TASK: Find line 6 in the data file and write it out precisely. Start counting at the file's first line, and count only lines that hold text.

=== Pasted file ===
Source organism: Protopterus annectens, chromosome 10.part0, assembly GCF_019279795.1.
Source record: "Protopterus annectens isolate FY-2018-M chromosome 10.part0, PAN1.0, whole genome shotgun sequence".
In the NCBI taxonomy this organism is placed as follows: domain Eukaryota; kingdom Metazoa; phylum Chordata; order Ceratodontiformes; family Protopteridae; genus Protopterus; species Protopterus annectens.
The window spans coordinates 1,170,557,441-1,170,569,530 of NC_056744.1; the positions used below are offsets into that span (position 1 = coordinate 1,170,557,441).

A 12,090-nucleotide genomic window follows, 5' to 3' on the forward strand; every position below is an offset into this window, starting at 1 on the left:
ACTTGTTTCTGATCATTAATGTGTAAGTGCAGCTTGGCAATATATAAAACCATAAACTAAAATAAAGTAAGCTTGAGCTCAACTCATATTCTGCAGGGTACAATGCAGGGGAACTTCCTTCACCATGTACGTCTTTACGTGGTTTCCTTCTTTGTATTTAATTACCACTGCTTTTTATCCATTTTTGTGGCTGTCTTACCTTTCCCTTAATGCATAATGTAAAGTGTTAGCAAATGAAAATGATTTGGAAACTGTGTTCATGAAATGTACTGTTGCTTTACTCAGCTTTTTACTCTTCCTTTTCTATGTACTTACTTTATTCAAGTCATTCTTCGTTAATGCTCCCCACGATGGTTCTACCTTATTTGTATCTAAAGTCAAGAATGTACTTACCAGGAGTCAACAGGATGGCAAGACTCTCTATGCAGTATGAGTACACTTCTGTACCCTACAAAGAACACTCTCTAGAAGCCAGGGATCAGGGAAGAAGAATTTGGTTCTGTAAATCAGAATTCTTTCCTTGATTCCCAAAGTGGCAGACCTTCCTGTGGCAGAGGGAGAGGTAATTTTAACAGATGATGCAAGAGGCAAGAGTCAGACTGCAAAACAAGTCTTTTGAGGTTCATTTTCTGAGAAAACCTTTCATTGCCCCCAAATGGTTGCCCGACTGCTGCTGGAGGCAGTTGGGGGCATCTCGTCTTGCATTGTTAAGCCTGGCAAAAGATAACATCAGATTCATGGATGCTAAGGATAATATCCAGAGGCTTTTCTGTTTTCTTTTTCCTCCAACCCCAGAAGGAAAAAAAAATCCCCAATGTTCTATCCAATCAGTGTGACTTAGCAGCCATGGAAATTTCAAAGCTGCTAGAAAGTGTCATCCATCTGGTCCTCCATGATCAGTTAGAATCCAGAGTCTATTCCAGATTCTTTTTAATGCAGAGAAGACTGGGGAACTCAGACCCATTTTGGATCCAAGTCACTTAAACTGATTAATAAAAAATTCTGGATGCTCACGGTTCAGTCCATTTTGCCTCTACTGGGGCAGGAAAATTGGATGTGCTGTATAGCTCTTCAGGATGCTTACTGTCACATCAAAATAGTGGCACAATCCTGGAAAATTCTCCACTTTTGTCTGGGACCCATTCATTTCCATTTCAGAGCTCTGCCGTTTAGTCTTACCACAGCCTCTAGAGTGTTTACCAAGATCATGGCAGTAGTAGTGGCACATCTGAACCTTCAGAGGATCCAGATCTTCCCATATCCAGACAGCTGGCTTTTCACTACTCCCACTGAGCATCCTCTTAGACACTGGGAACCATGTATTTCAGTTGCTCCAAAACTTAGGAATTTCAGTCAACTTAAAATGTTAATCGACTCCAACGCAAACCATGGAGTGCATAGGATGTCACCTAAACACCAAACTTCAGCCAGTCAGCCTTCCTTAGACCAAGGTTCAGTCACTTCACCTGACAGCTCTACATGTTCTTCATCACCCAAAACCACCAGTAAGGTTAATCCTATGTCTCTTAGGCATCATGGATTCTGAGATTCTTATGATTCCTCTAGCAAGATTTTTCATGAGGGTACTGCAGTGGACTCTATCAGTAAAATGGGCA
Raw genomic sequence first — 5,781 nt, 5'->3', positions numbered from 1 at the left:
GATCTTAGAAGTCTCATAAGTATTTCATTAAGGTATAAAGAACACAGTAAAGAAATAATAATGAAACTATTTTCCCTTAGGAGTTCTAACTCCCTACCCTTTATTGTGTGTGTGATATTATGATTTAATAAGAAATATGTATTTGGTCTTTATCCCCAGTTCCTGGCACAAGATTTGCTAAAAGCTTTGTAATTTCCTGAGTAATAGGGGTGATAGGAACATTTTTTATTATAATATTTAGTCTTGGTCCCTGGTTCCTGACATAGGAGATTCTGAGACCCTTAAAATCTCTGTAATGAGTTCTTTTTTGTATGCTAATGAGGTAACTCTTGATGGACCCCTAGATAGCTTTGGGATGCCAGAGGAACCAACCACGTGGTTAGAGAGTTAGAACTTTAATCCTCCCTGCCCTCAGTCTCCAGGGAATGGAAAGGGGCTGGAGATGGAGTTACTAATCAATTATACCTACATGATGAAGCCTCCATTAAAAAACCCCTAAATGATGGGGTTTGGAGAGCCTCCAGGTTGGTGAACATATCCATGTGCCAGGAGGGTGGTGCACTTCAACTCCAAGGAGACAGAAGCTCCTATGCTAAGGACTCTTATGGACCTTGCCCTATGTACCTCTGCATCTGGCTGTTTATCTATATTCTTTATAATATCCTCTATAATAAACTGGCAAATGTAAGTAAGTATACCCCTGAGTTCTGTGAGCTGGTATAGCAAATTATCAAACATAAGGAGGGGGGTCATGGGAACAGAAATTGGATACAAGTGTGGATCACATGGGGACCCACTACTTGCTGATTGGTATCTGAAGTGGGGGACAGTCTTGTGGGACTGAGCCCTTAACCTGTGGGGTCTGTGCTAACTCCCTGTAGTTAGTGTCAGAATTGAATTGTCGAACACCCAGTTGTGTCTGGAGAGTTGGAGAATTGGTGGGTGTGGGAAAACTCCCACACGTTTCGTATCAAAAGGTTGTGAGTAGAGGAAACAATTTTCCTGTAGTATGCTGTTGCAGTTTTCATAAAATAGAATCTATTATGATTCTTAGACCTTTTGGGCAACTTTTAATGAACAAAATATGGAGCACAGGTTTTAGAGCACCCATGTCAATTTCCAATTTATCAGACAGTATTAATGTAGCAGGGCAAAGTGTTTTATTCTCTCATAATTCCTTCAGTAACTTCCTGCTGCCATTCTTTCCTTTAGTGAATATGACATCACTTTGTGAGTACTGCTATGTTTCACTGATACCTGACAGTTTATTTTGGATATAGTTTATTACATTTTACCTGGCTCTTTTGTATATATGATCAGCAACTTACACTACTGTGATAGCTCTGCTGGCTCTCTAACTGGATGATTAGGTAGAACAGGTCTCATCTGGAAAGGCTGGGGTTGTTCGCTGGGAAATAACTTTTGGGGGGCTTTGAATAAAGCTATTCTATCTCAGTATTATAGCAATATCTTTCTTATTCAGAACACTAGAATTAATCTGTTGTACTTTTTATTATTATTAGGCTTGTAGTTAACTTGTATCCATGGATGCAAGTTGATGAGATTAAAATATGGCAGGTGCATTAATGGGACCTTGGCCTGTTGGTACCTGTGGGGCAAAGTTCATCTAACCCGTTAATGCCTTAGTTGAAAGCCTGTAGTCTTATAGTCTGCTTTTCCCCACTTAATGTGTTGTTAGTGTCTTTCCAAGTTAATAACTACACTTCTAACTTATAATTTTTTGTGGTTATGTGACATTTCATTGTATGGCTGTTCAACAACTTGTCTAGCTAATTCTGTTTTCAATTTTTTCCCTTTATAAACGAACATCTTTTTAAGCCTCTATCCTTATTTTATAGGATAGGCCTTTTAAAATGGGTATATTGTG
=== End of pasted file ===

ACTTGTTTCTGATCATTAATGTGTAAGTGCAGCTTGGCAATATATAAAACCATAAACTAAAATAAAGTAAGCTTGAGCTCAACTCATATTCTGCAGGGTACAATGCAGGGGAACTTCCTTCACCATGTACGTCTTTACGTGGTTTCCTTCTTTGTATTTAATTACCACTGCTTTTTATCCATTTTTGTGGCTGTCTTACCTTTCCCTTAATGCATAATGTAAAGTGTTAGCAAATGAAAATGATTTGGAAACTGTGTTCATGAAATGTACTGTTGCTTTACTCAGCTTTTTACTCTTCCTTTTCTATGTACTTACTTTATTCAAGTCATTCTTCGTTAATGCTCCCCACGATGGTTCTACCTTATTTGTATCTAAAGTCAAGAATGTACTTACCAGGAGTCAACAGGATGGCAAGACTCTCTATGCAGTATGAGTACACTTCTGTACCCTACAAAGAACACTCTCTAGAAGCCAGGGATCAGGGAAGAAGAATTTGGTTCTGTAAATCAGAATTCTTTCCTTGATTCCCAAAGTGGCAGACCTTCCTGTGGCAGAGGGAGAGGTAATTTTAACAGATGATGCAAGAGGCAAGAGTCAGACTGCAAAACAAGTCTTTTGAGGTTCATTTTCTGAGAAAACCTTTCATTGCCCCCAAATGGTTGCCCGACTGCTGCTGGAGGCAGTTGGGGGCATCTCGTCTTGCATTGTTAAGCCTGGCAAAAGATAACATCAGATTCATGGATGCTAAGGATAATATCCAGAGGCTTTTCTGTTTTCTTTTTCCTCCAACCCCAGAAGGAAAAAAAAATCCCCAATGTTCTATCCAATCAGTGTGACTTAGCAGCCATGGAAATTTCAAAGCTGCTAGAAAGTGTCATCCATCTGGTCCTCCATGATCAGTTAGAATCCAGAGTCTATTCCAGATTCTTTTTAATGCAGAGAAGACTGGGGAACTCAGACCCATTTTGGATCCAAGTCACTTAAACTGATTAATAAAAAATTCTGGATGCTCACGGTTCAGTCCATTTTGCCTCTACTGGGGCAGGAAAATTGGATGTGCTGTATAGCTCTTCAGGATGCTTACTGTCACATCAAAATAGTGGCACAATCCTGGAAAATTCTCCACTTTTGTCTGGGACCCATTCATTTCCATTTCAGAGCTCTGCCGTTTAGTCTTACCACAGCCTCTAGAGTGTTTACCAAGATCATGGCAGTAGTAGTGGCACATCTGAACCTTCAGAGGATCCAGATCTTCCCATATCCAGACAGCTGGCTTTTCACTACTCCCACTGAGCATCCTCTTAGACACTGGGAACCATGTATTTCAGTTGCTCCAAAACTTAGGAATTTCAGTCAACTTAAAATGTTAATCGACTCCAACGCAAACCATGGAGTGCATAGGATGTCACCTAAACACCAAACTTCAGCCAGTCAGCCTTCCTTAGACCAAGGTTCAGTCACTTCACCTGACAGCTCTACATGTTCTTCATCACCCAAAACCACCAGTAAGGTTAATCCTATGTCTCTTAGGCATCATGGATTCTGAGATTCTTATGATTCCTCTAGCAAGATTTTTCATGAGGGTACTGCAGTGGACTCTATCAGTAAAATGGGCA